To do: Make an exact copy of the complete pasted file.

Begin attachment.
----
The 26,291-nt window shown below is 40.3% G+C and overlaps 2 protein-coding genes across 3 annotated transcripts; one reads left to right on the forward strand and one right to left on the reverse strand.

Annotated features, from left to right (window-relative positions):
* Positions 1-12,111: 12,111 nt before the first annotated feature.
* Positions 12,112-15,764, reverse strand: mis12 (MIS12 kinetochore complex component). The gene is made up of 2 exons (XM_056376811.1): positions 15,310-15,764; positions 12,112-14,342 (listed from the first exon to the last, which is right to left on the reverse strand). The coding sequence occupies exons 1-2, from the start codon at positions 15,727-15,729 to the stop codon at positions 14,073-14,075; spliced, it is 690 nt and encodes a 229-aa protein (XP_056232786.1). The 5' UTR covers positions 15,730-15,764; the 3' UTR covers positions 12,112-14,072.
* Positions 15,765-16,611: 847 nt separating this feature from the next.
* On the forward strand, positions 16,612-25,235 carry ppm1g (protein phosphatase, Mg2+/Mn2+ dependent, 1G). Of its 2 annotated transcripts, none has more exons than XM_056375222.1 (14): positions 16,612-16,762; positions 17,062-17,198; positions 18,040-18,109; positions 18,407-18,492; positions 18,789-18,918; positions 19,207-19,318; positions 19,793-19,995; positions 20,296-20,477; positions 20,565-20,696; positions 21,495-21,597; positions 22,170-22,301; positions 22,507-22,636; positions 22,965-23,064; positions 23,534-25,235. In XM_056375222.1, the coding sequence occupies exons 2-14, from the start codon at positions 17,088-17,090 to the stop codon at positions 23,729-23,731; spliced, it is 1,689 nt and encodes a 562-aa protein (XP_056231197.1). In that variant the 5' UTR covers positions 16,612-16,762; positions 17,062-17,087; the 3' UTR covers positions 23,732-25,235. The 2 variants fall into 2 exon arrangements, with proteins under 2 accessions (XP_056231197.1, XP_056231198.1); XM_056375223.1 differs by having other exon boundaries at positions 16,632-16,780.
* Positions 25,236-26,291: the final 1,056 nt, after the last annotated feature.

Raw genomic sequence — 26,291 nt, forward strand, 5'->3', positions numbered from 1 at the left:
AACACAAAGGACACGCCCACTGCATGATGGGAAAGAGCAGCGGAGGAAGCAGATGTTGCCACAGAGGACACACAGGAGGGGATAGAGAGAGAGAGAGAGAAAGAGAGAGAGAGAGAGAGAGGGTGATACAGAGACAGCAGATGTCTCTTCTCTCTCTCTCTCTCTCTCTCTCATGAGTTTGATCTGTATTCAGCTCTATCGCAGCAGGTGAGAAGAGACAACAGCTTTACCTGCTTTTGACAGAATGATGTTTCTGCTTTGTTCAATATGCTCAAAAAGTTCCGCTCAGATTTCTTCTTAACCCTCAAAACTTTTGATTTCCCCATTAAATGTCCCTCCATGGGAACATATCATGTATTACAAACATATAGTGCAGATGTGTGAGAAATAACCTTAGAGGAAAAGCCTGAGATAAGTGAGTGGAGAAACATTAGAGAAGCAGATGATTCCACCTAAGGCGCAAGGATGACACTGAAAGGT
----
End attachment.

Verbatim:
The 26,291-nt window shown below is 40.3% G+C and overlaps 2 protein-coding genes across 3 annotated transcripts; one reads left to right on the forward strand and one right to left on the reverse strand.

Annotated features, from left to right (window-relative positions):
* Positions 1-12,111: 12,111 nt before the first annotated feature.
* Positions 12,112-15,764, reverse strand: mis12 (MIS12 kinetochore complex component). The gene is made up of 2 exons (XM_056376811.1): positions 15,310-15,764; positions 12,112-14,342 (listed from the first exon to the last, which is right to left on the reverse strand). The coding sequence occupies exons 1-2, from the start codon at positions 15,727-15,729 to the stop codon at positions 14,073-14,075; spliced, it is 690 nt and encodes a 229-aa protein (XP_056232786.1). The 5' UTR covers positions 15,730-15,764; the 3' UTR covers positions 12,112-14,072.
* Positions 15,765-16,611: 847 nt separating this feature from the next.
* On the forward strand, positions 16,612-25,235 carry ppm1g (protein phosphatase, Mg2+/Mn2+ dependent, 1G). Of its 2 annotated transcripts, none has more exons than XM_056375222.1 (14): positions 16,612-16,762; positions 17,062-17,198; positions 18,040-18,109; positions 18,407-18,492; positions 18,789-18,918; positions 19,207-19,318; positions 19,793-19,995; positions 20,296-20,477; positions 20,565-20,696; positions 21,495-21,597; positions 22,170-22,301; positions 22,507-22,636; positions 22,965-23,064; positions 23,534-25,235. In XM_056375222.1, the coding sequence occupies exons 2-14, from the start codon at positions 17,088-17,090 to the stop codon at positions 23,729-23,731; spliced, it is 1,689 nt and encodes a 562-aa protein (XP_056231197.1). In that variant the 5' UTR covers positions 16,612-16,762; positions 17,062-17,087; the 3' UTR covers positions 23,732-25,235. The 2 variants fall into 2 exon arrangements, with proteins under 2 accessions (XP_056231197.1, XP_056231198.1); XM_056375223.1 differs by having other exon boundaries at positions 16,632-16,780.
* Positions 25,236-26,291: the final 1,056 nt, after the last annotated feature.

Raw genomic sequence — 26,291 nt, forward strand, 5'->3', positions numbered from 1 at the left:
AACACAAAGGACACGCCCACTGCATGATGGGAAAGAGCAGCGGAGGAAGCAGATGTTGCCACAGAGGACACACAGGAGGGGATAGAGAGAGAGAGAGAGAAAGAGAGAGAGAGAGAGAGAGGGTGATACAGAGACAGCAGATGTCTCTTCTCTCTCTCTCTCTCTCTCTCTCATGAGTTTGATCTGTATTCAGCTCTATCGCAGCAGGTGAGAAGAGACAACAGCTTTACCTGCTTTTGACAGAATGATGTTTCTGCTTTGTTCAATATGCTCAAAAAGTTCCGCTCAGATTTCTTCTTAACCCTCAAAACTTTTGATTTCCCCATTAAATGTCCCTCCATGGGAACATATCATGTATTACAAACATATAGTGCAGATGTGTGAGAAATAACCTTAGAGGAAAAGCCTGAGATAAGTGAGTGGAGAAACATTAGAGAAGCAGATGATTCCACCTAAGGCGCAAGGATGACACTGAAAGGT